Women Worth Watching 2015
This Oliver Wyman Group CRO Goes the Distance—at Work and in Life
As chief risk officer, Rachel Kirsh oversees the global management of Oliver Wyman Group’s Enterprise Risk Management (ERM) program, which includes identifying, assessing, and prioritizing risks; working with the management committee and individual practice group leaders to develop risk mitigation plans; handling crisis management planning and execution; and leading all risk training and communication efforts. She also leads compliance efforts for OWG, working with members of the MMC Compliance team on developing and implementing policies, procedures, systems, and controls that support OWG’s ERM program.
“I knew my present career was what I wanted to do when a mentor suggested it to me,” said Rachel. “I realized that it captured the parts of my prior job in HR that I really loved.”
“If you don’t believe in yourself, no one else will.”
Rachel served as global head of human capital operations for Oliver Wyman Group from 2002 to 2012, and was responsible for developing and managing the global human resources operations function. She was responsible for global payroll and benefits administration, HRIS, global mobility, compliance, global security and safety issues, mergers and acquisitions, and other employment-related issues. Prior to joining the firm, Rachel worked as an employment lawyer.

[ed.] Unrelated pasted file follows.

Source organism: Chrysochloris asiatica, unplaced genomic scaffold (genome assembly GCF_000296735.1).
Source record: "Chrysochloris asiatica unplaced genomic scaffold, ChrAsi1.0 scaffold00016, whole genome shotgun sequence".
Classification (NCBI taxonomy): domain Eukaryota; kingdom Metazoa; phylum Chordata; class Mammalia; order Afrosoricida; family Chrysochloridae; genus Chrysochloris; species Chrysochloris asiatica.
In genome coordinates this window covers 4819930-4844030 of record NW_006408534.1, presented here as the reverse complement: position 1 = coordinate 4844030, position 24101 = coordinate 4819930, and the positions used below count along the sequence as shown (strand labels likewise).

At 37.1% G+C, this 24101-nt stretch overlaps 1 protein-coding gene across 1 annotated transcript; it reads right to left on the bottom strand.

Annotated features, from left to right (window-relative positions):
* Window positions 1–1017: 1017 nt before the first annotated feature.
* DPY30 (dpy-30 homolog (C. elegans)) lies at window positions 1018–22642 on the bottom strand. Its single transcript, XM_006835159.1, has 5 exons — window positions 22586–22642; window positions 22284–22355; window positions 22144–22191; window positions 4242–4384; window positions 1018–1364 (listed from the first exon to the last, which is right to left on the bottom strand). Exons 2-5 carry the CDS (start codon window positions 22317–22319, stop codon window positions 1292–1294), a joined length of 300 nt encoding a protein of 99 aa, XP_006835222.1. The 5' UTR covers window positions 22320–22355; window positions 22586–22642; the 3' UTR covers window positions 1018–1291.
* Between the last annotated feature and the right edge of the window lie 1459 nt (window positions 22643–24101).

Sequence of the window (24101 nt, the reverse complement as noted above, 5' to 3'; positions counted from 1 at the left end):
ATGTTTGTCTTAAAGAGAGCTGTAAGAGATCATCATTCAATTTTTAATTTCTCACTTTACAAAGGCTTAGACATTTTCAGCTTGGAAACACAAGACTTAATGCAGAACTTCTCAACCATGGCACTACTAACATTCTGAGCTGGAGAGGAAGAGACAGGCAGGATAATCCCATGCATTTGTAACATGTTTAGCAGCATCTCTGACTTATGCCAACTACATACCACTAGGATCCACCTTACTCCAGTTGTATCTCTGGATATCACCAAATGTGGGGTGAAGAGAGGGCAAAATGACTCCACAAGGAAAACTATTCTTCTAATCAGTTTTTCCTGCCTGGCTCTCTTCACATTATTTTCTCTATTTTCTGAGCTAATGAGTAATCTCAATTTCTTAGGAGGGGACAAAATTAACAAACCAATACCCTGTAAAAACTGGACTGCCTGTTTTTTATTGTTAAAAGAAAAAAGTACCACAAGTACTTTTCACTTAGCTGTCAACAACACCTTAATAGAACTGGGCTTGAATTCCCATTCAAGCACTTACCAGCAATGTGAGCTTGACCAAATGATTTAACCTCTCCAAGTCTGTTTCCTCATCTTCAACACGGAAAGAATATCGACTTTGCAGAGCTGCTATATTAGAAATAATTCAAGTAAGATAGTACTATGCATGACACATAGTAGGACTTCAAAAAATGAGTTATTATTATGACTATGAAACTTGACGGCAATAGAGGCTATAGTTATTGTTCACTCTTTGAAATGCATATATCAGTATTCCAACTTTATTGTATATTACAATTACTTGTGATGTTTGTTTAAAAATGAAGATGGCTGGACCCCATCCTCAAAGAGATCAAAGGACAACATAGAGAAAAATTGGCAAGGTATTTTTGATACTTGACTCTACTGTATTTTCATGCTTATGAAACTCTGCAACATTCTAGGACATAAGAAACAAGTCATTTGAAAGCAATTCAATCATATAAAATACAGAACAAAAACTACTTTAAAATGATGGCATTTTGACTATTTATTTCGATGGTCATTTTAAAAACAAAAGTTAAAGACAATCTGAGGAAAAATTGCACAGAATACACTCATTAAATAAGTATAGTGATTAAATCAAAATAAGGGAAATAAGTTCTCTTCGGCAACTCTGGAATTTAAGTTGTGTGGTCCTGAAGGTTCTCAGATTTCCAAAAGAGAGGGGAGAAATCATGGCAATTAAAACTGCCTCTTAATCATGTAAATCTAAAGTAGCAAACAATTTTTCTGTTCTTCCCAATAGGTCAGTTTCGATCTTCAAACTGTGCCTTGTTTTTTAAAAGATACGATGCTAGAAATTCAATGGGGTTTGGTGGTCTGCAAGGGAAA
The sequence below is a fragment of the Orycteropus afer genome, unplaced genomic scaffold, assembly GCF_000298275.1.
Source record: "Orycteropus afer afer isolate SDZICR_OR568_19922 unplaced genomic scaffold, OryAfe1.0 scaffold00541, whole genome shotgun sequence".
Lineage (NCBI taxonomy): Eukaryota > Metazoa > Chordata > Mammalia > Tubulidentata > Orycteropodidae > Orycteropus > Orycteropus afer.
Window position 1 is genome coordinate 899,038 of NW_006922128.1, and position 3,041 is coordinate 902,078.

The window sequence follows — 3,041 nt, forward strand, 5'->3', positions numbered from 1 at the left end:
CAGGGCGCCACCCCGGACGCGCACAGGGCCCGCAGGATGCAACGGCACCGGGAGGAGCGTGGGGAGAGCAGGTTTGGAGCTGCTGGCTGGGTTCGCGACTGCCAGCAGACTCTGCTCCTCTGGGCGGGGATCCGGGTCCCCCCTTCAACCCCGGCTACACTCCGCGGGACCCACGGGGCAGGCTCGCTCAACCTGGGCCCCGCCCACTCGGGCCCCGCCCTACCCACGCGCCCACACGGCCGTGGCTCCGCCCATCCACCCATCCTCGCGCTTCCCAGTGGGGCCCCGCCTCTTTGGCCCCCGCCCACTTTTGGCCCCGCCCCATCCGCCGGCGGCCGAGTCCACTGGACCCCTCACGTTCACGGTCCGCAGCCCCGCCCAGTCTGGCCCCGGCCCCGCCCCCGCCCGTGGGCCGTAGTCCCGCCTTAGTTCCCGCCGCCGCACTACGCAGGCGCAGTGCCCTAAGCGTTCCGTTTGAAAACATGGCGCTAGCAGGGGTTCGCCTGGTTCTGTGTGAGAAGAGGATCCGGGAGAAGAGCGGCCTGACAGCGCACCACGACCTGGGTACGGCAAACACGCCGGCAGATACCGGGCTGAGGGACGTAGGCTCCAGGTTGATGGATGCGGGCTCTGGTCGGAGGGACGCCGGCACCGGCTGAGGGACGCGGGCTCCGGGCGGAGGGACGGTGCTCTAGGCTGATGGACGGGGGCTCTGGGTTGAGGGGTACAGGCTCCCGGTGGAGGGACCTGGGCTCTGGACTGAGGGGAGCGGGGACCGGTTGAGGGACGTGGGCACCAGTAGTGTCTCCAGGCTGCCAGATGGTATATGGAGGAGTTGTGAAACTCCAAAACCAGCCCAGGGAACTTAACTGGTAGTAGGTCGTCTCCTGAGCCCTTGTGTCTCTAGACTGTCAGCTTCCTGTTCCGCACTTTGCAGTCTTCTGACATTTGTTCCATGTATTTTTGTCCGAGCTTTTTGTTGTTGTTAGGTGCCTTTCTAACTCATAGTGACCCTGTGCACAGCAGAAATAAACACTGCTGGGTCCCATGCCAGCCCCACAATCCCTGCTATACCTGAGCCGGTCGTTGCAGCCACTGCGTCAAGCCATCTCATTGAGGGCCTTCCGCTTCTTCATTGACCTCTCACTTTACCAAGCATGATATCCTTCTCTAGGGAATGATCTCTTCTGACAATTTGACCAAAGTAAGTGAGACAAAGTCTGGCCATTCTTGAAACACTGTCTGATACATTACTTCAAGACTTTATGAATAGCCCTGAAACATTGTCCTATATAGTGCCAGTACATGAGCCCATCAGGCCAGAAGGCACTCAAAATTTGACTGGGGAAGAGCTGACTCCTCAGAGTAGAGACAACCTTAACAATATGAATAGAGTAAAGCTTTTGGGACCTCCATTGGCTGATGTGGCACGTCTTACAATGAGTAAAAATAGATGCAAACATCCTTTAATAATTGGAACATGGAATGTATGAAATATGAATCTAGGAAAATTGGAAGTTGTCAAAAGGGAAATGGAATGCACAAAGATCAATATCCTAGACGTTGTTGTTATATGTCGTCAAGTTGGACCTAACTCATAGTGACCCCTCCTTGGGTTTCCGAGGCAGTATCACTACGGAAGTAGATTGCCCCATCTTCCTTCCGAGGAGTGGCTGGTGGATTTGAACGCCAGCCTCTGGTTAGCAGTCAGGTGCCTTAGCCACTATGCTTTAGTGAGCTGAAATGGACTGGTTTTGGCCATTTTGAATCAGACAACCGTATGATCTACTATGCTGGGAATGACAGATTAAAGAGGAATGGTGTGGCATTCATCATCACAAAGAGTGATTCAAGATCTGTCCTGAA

“I would not change a thing in my career,” said Rachel. “Even the misfires taught me resilience and to not be afraid to admit when something is not working.”
She holds an AB in history from Harvard College and a JD from the College of William & Mary Law School. A dedicated runner, Rachel has completed eight marathons, including Boston, New York, Chicago, and Cleveland.
Education: AB European History, Harvard College; JD Marshall-Wythe School of Law, College of William and Mary
First Job: Camp counselor
What I’m Reading: A travel book on Peru
The most important quality a woman leader should have is…
… confidence. If you don’t believe in yourself, no one else will.
The career advice I’d give my former self:
Don’t worry so much, it will all work out.
Words I live by:
Smile, and they won’t notice your hair. In other words, if you are confident, people will listen, even if you do not have all the answers.
The one thing I’d do differently in my career, knowing what I know now, is…
… I would not change a thing. The misfires taught me resilience and to not be afraid to admit when something is not working.
When I really need to focus on a project, I…
… go to Starbucks or some other coffee shop.
My biggest career leap (and what I learned from it) was…
… running a global HR function with only US HR experience. It taught me that if you put your mind to it, you can figure anything out.
Being a woman in my profession has been…
… an asset. I find people attach certain attributes to me because I am female and defying those expectations works to my advantage.
I’ve learned that failure is…
… the best learning experience. If you are afraid to fail, you will not take risks.
I maintain a healthy personal life by…
… running, practicing yoga, spending quality time with family and friends.
I knew my present career was what I wanted to do when…
… a mentor suggested it to me and I realized that it captured the parts of my prior job in HR that I really loved.